Connected Research

Union policy research in the 21st century

NEST charges set at 0.3%

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The DWP has confirmed the charging structure for NEST – the National Employment Savings Trust (the new name for the system of personal accounts being implemented from 2012). This has been welcomed by the Personal Accounts Delivery Authority.

The structure will have two components:

– an annual management charge, levied on the value of funds in the account, of 0.3%

– a 2% charge on contributions.

The latter is intended to be an interim measure intended to fund PADA’s start-up costs, after which time the charging structure is expected to fall away to leave only the 0.3% AMC. PADA has published an accompanying briefing note arguing that this structure meets the aims of the Turner Commission and that the twin element leaves median savers in the target group, even in the short-term, better off than with an AMC of 0.5%. Certainly it meets the government’s response to the Turner Commission, which centred on a belief that it was possible to achieve an AMC at a rate of 0.5% of funds invested in the short-term and below 0.3% in the long-term.

The PADA report also argues that such a charging structure is significantly lower than what most savers in the target group could currently achieve (not least in comparison with stakeholder pensions) and one comparable to that achieved by high earners and savers in large schemes. Clearly those in the scheme from the beginning will be faced with higher charges than those who come in later – and arguments have been raised that those saving for a short time before retirement are likely to be hit relatively highly by the charging structure (see BBC news report). Nevertheless, if PADA is right that such a structure is equivalent to a 0.5% AMC at the median, then such arguments do carry less weight (although PADA does acknowledge both situations in its report). It’s also true that those who are in the situation and with funds less than, currently £17,500 may also benefit from the trivial commutation rules.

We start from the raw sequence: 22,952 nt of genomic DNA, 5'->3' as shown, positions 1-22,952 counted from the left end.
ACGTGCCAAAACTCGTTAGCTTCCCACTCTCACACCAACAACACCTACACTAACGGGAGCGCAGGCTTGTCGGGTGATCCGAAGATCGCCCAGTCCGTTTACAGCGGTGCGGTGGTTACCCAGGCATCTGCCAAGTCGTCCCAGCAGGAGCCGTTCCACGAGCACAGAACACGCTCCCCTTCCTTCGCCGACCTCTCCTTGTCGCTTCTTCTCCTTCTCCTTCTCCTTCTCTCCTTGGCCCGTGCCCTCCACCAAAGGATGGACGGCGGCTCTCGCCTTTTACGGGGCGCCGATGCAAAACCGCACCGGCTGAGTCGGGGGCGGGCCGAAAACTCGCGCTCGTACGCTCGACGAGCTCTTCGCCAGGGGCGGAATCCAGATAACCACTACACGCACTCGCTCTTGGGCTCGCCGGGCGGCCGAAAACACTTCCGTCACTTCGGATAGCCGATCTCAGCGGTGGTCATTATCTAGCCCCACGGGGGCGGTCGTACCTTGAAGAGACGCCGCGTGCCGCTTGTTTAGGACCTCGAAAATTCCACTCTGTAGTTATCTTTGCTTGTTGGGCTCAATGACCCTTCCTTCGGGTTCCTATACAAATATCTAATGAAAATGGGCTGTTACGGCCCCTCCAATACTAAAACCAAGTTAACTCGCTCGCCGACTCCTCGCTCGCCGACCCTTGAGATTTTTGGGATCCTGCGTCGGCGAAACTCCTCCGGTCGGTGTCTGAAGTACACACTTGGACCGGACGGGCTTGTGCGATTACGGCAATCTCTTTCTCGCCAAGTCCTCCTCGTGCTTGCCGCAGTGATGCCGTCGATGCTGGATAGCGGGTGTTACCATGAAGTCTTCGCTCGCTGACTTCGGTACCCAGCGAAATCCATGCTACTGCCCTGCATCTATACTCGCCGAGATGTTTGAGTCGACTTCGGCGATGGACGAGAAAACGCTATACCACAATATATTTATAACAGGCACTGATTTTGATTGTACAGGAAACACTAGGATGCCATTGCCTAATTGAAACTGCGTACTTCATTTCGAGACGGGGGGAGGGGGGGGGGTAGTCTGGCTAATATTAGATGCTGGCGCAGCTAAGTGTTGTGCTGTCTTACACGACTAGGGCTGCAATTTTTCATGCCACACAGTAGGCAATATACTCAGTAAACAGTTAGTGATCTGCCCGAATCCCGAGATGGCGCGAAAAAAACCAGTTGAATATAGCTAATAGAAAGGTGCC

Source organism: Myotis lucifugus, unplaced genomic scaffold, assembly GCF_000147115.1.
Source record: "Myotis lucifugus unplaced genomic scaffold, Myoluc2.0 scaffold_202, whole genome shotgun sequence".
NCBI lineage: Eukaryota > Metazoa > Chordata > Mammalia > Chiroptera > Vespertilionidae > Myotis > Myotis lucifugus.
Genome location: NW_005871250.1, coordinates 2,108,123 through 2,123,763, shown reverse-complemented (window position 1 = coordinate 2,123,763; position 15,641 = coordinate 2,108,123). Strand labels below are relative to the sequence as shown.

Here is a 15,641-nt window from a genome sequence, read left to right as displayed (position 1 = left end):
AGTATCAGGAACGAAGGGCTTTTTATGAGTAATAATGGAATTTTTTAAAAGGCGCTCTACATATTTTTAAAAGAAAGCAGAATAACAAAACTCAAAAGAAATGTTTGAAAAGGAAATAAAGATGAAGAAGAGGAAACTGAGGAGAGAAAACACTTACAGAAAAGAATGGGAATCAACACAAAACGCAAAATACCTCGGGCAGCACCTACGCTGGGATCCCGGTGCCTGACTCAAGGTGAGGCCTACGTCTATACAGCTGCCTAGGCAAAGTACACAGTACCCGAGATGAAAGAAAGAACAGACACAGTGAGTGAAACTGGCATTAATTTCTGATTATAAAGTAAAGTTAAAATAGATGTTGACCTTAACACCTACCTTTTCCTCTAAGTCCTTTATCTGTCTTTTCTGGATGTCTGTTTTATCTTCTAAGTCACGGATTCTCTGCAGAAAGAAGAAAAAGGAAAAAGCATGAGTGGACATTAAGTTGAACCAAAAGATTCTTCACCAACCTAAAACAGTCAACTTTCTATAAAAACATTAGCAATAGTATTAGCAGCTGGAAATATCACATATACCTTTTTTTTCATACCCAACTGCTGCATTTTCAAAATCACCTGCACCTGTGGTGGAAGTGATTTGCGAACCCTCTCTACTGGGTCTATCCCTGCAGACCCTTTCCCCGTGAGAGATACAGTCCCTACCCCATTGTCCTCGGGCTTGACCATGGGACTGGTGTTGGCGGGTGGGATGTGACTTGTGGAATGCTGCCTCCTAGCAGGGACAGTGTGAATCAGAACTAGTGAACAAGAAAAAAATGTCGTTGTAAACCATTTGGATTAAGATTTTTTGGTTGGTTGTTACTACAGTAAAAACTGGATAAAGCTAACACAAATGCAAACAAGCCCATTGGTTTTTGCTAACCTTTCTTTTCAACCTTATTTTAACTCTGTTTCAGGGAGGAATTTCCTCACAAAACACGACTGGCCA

The impact of a low charging regime on pensions in payment under the scheme is key, as David Pitt-Watson’s RSA report recently explained, and its achievement in this context will help NEST achieve its main objective in addressing the problem of under-saving for retirement amongst low to moderate earners. (Pitt-Watson repeated this point at the recent launch of the Unions21 report Tomorrow’s Pensions.) Figure 3 of the PADA report also highlights the impact of high charges on the overall pension pot – in particular for those switching between schemes.

So – another welcome step along the road to the establishment of NEST. Nevertheless, it is somewhat worrying that research continues to highlight that a higher proportion of those in the key target group are likely to opt out of auto enrolment in workplace saving – up to 40% of low-paid workers on less than £15,000. Clearly auto enrolment and NEST are different concepts – up to the point that auto-enrolment in companies that do not currently offer a scheme is likely to conclude in enrolment in NEST. Political uncertainty over the future of NEST cannot help, and it is clear that there is a level of confusion – backed up by misinformation, some of it deliberate – out there which precludes a more positive reaction at this stage.

As part of the education campaign for which Hymans Robertson is also calling, there is a need for clear, explicit and punchy arguments of the merits of workplace savings, not least in NEST. Here’s my starter for five:

1. a 4% personal contribution triggers an additional 1% from HMRC and, more importantly, 3% from the employer: a doubling of your savings at no cost to yourself. And it’s part of your pay, just deferred until you retire.

2. workplace saving is an easy way to start to save, and then to keep doing so, since the money comes straight from your wage packet

3. the state benefits on which you might now be relying to save you from poverty in retirement may not be there when you get to retire, or they might not be worth what they are now

4. low charges in NEST means more of your savings go to fund your pension pot

5. decent flexibility: you can change your contributions whenever you want and, once you reach 55, you can get at your funds whenever you want.

Any others?

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Written by Calvin

16/03/2010 at 6:11 pm

Posted in Pensions

Tagged with , ,

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